A shareholder rebellion at Bayer AG is poised to worsen after the company’s supervisory board ignored an unprecedented vote of no-confidence against the leadership of Chief Executive Officer Werner Baumann.
From the standpoint of Bayer’s investors, its recent $63 billion takeover of Monsanto could hardly turned out worse. In a groundbreaking court verdict in August 2018, Bayer was ordered to pay $289 million to a former Californian school groundsman who had been exposed to glyphosate, the active chemical in Monsanto’s Roundup weed killer. The court found that glyphosate had caused the man’s cancer. The damages were later reduced to $78 million on a legal technicality.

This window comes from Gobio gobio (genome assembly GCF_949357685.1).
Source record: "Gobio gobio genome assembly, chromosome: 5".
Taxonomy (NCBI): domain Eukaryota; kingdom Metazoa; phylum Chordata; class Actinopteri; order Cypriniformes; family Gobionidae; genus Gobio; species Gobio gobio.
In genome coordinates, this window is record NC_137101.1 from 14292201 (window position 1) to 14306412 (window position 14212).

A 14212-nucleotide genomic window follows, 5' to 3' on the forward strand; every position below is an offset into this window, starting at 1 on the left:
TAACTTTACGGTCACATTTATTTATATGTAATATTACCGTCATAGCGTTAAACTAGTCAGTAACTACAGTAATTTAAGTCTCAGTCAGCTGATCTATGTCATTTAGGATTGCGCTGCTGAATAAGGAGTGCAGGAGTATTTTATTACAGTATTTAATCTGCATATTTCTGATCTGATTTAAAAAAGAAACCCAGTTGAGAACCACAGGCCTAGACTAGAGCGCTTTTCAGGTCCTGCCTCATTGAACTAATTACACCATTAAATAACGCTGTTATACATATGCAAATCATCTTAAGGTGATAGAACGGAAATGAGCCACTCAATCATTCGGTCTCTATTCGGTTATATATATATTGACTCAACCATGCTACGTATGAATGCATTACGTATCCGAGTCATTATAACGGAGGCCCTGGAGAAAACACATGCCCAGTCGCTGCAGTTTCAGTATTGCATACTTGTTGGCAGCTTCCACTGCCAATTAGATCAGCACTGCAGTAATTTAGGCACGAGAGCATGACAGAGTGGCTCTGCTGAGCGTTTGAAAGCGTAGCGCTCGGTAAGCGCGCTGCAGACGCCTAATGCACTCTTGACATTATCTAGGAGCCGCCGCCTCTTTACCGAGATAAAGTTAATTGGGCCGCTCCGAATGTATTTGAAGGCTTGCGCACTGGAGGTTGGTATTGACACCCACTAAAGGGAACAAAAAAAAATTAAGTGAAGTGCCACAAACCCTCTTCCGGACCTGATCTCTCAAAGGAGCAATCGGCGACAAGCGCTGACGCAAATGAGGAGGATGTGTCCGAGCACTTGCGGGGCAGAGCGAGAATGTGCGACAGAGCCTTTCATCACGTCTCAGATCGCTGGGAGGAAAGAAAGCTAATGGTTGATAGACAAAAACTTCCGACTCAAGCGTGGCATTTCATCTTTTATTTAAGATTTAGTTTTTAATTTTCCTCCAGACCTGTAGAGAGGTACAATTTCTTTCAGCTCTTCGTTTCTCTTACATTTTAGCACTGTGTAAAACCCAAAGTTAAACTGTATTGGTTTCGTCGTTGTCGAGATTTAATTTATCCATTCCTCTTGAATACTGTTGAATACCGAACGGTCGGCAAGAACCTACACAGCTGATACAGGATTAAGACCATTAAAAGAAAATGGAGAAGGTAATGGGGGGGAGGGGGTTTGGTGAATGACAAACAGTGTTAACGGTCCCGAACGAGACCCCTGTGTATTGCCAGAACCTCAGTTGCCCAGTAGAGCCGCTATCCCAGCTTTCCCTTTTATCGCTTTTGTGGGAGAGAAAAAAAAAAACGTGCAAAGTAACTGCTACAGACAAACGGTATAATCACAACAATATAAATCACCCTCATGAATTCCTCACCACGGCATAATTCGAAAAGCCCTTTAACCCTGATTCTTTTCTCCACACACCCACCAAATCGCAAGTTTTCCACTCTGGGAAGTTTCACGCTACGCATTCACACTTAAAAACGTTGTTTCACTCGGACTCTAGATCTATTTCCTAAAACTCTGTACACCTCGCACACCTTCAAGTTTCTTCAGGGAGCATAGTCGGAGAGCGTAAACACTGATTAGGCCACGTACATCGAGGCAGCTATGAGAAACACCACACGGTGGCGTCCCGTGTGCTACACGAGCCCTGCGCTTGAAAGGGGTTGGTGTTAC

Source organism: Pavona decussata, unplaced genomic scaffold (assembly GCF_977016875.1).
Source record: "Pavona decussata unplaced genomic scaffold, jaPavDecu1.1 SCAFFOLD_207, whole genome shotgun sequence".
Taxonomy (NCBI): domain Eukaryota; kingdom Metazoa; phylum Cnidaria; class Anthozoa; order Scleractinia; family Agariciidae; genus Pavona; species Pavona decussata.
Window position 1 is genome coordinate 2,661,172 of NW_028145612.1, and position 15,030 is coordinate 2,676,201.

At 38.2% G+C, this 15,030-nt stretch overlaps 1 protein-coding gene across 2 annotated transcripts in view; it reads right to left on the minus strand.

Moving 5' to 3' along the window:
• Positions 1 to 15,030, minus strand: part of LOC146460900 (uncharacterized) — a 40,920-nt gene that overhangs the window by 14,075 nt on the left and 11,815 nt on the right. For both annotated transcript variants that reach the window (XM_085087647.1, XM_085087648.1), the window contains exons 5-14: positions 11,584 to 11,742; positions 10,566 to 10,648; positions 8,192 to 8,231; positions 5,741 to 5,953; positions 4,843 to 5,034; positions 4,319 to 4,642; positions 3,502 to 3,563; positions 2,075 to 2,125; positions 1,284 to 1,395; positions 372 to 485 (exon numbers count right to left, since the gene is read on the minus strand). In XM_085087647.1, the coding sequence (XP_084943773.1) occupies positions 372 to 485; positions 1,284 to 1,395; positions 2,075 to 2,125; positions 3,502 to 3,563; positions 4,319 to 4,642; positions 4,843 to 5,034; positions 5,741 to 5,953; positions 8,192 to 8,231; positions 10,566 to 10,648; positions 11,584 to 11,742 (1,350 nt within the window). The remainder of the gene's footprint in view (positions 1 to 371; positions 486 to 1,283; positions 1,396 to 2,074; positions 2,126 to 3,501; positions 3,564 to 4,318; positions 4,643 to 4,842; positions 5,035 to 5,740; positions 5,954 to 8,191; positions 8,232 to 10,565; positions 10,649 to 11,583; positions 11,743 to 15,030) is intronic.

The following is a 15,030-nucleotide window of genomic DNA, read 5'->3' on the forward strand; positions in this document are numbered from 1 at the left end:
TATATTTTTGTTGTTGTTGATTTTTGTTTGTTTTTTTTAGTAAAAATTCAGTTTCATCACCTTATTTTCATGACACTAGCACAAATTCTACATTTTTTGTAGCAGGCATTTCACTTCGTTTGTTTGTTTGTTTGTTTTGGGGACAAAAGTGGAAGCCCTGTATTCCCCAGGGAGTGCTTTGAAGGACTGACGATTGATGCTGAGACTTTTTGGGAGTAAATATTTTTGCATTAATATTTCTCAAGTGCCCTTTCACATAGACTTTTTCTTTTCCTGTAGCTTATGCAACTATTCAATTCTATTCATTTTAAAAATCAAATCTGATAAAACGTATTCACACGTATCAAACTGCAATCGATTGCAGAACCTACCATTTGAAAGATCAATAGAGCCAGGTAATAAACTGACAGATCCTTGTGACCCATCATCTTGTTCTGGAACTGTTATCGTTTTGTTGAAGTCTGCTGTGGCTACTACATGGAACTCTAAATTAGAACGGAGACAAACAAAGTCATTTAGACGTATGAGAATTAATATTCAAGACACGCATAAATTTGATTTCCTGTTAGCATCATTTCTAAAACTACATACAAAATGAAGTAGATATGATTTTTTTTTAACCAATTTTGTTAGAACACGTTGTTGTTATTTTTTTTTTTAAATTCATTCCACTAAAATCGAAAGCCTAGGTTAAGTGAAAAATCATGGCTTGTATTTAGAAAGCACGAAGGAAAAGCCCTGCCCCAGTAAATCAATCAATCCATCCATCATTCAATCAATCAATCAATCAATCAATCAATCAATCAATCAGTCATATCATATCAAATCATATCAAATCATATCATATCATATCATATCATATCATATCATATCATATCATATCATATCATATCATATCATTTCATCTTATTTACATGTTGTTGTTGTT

In a second trial in March 2019, a jury in San Francisco ordered Bayer to pay $80 million to a man who had developed Non-Hodgkin Lymphoma, a form of cancer, as a result of exposure to glyphosate. After the verdict, Bayer’s share price fell and the company was worth less than what it had originally paid for Monsanto. Today, not only are there now around 13,400 additional lawsuits lined up against Bayer, investor confidence in the company is plummeting.
With claims for damages potentially now threatening to destroy Bayer, read this article to learn why we are concerned that the company’s desperate situation could lead to desperate acts.